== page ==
“Timing is everything” is a piece of wisdom with a number of applications. One of them, of course, is the public markets, something that Box and its CEO Aaron Levie know well by now.
After originally registering with the SEC for its IPO back in March, the data storage company will finally take the plunge as a publicly traded entity later this month. Box will look to raise at least $137.5 million, selling 12,500,000 shares on the New York Stock Exchange, with an early price range of between $11 and $13.
Well that certainly took a while.
— Aaron Levie (@levie) January 9, 2015
As its $482.5 million deficit continues to escalate, and the market for data storage becomes more commoditized, the pressure is on Box to succeed in its IPO. The company will use half of the funds for sales and marketing purposes, an area in which Box has spent most of its money in the past. In the nine months ending October 31, the storage provider recorded revenue of $153.8 million, but sales and marketing expenditure of $152.3 million for the same period. Total expenditures totaled $242 million meaning a loss of $120.8 million for those nine months.
However, those figures should not spell complete doom and gloom, and are not likely to scare off investors. Box already boasts an impressive client list, and claims a client retention rate of 130% (due to upselling existing clients), meaning the money spent on marketing and sales won’t need to continue indefinitely, as the company will be able to rely on its existing subscriptions from major enterprises.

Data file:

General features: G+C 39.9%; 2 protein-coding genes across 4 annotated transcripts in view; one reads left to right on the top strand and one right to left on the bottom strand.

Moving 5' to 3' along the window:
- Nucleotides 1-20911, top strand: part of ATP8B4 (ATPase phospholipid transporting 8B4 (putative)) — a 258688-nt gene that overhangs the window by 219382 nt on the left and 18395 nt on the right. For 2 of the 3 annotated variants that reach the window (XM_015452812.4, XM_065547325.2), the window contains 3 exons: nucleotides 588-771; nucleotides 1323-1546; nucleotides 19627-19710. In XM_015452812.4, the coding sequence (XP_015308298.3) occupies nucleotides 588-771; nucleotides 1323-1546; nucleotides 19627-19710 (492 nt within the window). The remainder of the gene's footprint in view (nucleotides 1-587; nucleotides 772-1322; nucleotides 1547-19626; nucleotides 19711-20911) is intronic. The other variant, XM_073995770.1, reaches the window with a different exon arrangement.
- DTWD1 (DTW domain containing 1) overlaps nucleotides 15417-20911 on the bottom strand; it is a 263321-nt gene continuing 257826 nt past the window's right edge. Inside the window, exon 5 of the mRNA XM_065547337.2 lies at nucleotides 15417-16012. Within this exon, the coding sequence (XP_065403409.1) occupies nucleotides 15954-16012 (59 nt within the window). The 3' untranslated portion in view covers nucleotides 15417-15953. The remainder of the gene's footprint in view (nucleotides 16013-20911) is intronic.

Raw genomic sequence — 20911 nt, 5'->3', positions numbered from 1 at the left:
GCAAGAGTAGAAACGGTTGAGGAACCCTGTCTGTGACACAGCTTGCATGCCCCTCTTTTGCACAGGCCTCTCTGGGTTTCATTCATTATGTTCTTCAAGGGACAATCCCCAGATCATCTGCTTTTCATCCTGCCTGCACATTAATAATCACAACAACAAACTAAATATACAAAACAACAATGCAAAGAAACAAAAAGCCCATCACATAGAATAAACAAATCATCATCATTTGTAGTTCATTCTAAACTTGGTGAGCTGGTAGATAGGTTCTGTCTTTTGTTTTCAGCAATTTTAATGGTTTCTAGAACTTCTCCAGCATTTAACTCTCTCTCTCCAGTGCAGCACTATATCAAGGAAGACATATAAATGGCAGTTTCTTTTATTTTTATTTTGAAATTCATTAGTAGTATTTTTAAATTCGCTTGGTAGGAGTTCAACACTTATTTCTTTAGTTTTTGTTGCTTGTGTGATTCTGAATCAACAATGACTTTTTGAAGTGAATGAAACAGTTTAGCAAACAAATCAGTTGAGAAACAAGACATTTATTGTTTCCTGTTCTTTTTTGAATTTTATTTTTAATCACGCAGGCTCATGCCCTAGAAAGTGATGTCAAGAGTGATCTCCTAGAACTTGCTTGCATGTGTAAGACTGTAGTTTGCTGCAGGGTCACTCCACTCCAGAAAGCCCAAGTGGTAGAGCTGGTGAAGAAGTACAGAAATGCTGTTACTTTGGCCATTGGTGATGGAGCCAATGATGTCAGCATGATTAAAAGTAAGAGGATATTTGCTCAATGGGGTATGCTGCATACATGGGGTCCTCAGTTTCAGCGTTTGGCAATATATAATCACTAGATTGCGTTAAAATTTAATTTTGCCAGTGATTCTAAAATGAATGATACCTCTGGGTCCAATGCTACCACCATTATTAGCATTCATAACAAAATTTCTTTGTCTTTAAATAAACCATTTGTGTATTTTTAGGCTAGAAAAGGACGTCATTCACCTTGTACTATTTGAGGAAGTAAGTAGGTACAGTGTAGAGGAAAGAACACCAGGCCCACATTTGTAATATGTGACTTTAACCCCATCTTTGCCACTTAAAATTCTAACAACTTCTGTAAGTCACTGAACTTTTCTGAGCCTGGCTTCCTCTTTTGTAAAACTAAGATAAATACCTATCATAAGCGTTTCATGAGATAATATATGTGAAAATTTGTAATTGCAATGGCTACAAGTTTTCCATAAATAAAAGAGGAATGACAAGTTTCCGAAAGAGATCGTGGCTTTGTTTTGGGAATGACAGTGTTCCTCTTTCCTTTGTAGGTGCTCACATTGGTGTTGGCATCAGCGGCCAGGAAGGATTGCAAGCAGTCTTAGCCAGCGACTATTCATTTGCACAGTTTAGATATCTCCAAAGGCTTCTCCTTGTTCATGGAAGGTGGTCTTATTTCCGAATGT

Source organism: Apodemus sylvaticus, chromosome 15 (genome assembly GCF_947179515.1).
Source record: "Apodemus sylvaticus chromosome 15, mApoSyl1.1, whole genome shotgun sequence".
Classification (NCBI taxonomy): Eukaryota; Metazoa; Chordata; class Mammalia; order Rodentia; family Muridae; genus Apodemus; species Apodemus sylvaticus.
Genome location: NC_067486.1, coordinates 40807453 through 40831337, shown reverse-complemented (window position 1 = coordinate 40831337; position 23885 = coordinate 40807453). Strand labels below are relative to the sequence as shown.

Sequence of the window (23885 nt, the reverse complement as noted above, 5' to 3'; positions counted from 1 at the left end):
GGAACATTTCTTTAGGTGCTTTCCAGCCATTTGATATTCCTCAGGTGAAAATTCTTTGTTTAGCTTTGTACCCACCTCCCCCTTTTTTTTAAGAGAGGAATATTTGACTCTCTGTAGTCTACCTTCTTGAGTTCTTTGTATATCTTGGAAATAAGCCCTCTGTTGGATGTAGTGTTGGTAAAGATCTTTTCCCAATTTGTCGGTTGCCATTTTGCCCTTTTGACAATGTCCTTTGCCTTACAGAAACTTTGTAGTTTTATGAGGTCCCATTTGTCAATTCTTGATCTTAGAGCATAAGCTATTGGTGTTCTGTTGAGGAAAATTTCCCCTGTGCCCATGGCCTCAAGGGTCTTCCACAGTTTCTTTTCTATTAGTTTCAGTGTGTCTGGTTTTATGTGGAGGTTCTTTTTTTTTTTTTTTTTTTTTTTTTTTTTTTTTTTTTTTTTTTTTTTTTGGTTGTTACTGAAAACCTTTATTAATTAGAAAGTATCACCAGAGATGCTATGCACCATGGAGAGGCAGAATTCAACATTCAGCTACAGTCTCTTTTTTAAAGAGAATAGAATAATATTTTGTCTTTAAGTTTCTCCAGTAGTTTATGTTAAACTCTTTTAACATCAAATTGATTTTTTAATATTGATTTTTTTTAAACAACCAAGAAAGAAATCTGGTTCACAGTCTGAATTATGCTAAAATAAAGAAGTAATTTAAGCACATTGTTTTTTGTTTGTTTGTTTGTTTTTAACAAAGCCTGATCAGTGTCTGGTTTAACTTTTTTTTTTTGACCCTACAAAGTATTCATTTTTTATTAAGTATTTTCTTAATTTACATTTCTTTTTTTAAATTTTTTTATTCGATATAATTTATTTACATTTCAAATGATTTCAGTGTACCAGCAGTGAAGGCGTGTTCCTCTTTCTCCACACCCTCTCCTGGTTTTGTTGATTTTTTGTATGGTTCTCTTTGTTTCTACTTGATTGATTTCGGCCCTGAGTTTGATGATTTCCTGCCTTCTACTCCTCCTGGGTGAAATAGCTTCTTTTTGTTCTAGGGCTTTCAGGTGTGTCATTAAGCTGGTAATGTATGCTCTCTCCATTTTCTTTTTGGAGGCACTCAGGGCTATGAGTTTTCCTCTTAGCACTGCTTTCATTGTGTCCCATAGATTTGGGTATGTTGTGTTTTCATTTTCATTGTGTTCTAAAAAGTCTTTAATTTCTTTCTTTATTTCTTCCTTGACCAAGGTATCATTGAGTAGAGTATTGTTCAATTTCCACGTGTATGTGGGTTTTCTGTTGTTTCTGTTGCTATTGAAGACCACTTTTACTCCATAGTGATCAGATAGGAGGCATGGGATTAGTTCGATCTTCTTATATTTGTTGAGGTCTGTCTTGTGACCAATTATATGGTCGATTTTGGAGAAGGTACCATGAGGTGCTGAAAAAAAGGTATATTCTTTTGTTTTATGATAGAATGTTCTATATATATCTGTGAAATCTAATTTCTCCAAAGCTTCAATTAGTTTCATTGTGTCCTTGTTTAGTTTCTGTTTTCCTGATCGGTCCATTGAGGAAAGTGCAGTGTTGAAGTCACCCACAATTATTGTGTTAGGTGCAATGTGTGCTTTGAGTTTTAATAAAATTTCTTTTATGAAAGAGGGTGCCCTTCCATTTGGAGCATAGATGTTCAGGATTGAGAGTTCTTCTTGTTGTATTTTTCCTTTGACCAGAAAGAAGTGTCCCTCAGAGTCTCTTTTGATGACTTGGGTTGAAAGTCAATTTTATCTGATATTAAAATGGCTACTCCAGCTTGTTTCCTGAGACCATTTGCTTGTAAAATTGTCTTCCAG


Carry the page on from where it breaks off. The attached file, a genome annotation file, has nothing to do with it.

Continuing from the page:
For the impending IPO, a buoyant market works in its favor. When Box was first preparing to go public, in May of last year, technology stocks, especially those in cloud services, were on the slide. Workday, an HR and financial management software company, was trading at around 20% less than its opening price, while stocks in SAP and Salesforce had lost 10 and 15% of their value from the beginning of the year respectively.
Couple the performance of these comparables with the problems facing Box, including a burn rate on sales and marketing expenditures that at the time surpassed total revenues, and the company was wise to postpone. Instead, it raised $150 million from TPG and Coatue Management at a reported $2.4 billion valuation.
Over six months later and the conditions for an IPO are decidedly better, even if the company has shed some of its value in the intervening period. Outside the firm, the company can expect to benefit from the rising tide of tech stocks, led by the strong market debuts of Lending Club, Hortonworks, and New Relic at the end of last year. For its own part, Box has reined in its expenses and narrowed its quarterly losses. But perhaps the main driver of the decision to go public is to do so before Dropbox.
Like Hortonworks, which filed and began trading before its bigger and better funded competitor Cloudera, Box might have realized that the line of credit to be found in the private markets for data storage and management had been maxed out. And if marketing is a focus, getting BOX on the Big Board could be the best strategy yet.